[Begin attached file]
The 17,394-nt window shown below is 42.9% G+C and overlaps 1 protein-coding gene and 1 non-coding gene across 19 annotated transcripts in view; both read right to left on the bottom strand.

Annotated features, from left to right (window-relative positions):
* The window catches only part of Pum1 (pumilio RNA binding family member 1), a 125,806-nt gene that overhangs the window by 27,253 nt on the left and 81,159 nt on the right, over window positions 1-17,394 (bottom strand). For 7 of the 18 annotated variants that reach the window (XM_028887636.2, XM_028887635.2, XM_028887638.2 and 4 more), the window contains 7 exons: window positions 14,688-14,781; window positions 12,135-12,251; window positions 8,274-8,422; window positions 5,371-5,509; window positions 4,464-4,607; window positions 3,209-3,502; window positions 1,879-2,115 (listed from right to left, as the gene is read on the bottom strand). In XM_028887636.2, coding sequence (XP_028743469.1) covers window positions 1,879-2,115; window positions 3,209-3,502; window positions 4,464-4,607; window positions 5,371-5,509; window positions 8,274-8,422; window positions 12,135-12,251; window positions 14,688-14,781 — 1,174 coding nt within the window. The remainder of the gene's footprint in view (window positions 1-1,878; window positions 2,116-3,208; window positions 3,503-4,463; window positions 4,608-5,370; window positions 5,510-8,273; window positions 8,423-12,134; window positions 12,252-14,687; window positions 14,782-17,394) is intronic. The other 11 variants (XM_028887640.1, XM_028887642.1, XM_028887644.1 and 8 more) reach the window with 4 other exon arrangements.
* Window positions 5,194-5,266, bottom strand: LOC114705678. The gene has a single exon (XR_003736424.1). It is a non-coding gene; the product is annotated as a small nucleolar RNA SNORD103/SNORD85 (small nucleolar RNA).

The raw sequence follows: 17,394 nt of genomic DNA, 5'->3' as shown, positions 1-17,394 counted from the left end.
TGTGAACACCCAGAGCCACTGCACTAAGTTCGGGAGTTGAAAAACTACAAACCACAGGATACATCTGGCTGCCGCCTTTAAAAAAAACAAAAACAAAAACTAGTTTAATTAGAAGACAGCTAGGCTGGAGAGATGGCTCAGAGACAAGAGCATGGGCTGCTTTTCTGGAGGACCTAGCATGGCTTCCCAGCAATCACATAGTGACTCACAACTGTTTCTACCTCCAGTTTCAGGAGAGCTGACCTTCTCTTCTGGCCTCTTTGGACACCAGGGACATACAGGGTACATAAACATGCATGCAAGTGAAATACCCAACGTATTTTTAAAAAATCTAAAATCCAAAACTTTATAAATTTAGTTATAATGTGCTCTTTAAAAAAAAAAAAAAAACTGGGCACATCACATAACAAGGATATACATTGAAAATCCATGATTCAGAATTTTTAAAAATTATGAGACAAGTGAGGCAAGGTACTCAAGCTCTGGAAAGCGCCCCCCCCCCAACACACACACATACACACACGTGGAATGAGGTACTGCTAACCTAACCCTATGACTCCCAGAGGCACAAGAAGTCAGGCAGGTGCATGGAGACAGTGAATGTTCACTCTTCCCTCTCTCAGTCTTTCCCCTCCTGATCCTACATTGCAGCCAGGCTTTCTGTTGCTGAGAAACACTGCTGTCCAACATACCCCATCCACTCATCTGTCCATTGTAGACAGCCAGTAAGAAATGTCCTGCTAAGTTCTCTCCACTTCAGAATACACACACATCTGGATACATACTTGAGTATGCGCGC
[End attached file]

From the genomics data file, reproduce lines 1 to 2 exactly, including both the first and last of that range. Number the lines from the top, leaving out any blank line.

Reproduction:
The 17,394-nt window shown below is 42.9% G+C and overlaps 1 protein-coding gene and 1 non-coding gene across 19 annotated transcripts in view; both read right to left on the bottom strand.

Annotated features, from left to right (window-relative positions):